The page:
05 Sep 2017

OK Google, let’s talk unions


One of the latest frontiers in technology is voice controlled smart assistants. Systems like Apple’s Siri, Google Now and Microsoft’s Cortana have been bringing voice controlled commands to mobiles, tablets and desktops over the last few years. However, Amazon raised the stakes by launching the Amazon Echo, a standalone hub designed to allow you to manage your digital life through voice alone. Google have since launched their own voice controlled smart assistant, ‘Google Home’, and Apple have announced that their own offering, the Apple HomePod, will be launched later this year. These voice
14 Jun 2017

The rise of the semantic web


If ten years ago you were asked what the next major trend in website design would be, not many people would have mentioned ‘responsive design’. With the iPhone yet to be launched and the iPad another three years away, people were still happily building websites that worked on a fixed size. It took quite a few years for website development companies to start adopting the practice of making websites that automatically adjusted to the screen size, a now well-established technique called responsive design. Throughout that time, I saw some organisations spend large sums on websites that missed this
14 Jan 2015

451 unavailable: Campaign for a new error message


Anyone who uses the World Wide Web will be familiar with the ‘404 Page Not Found’ message which appears when you visit a webpage that doesn’t exist. Many of us will also have seen the ‘403 Forbidden’ error message for denying access. One campaign group in the UK is lobbying for a new message to be used on the web. They want a ‘451 Unavailable’ message to be displayed every time a webpage is blocked by a government. Leading the campaign is the UK-based Open Rights Group, a free speech and digital consumer rights group. ‘451’ is a reference to the novel Fahrenheit 451, a dystopian novel by Ray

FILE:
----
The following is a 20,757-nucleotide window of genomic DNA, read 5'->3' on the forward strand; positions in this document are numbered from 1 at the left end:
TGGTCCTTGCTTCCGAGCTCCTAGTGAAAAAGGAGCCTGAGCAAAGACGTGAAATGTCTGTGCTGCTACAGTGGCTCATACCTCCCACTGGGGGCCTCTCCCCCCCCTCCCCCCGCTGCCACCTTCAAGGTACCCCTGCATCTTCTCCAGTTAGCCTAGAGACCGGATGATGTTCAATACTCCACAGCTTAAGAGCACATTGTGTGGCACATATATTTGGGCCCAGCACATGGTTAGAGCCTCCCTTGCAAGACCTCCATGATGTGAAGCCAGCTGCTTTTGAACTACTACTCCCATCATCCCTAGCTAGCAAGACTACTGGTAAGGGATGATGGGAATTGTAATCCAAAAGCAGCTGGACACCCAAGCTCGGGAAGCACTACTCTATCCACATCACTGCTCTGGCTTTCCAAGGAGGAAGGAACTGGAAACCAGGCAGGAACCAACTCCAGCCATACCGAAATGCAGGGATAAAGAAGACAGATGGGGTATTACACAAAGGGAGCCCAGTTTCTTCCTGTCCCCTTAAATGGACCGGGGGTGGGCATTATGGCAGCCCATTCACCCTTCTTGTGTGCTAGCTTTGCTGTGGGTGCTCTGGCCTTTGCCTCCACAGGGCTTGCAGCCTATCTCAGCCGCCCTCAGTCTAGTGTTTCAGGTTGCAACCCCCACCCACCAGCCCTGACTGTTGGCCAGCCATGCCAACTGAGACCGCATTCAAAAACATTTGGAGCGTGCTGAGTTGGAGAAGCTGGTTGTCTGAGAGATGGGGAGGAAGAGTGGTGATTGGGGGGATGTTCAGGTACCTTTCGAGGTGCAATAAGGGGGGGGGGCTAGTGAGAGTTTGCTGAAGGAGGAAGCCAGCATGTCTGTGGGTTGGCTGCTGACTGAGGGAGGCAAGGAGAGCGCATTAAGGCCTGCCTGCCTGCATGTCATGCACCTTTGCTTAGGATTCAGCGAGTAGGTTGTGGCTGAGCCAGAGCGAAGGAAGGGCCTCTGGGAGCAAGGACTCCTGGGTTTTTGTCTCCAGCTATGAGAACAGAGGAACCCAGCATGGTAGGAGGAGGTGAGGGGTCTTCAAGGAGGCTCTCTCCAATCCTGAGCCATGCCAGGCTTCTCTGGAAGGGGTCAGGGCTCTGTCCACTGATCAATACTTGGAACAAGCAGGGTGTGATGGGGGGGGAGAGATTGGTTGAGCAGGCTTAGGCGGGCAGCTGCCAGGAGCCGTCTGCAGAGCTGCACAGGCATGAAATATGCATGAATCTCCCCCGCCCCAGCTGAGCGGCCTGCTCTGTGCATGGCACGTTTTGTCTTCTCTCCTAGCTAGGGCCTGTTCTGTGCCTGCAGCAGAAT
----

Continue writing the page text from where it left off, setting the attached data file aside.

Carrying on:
10 Mar 2010

A look at data.gov.uk


In January, the government launched a new website aimed at making government information more accessible across the web. Inspired by a similar US website launched by the Obama administration, data.gov.uk provides free and easy access to large amounts of official data. The idea is that companies and organisations can use this information in new and innovative ways not provided for by the authorities. Sir Tim Berners-Lee, the British inventor of the World Wide Web, led on the project. In the 1990s, Berners-Lee devised a way to use the internet that would help make it easier to share information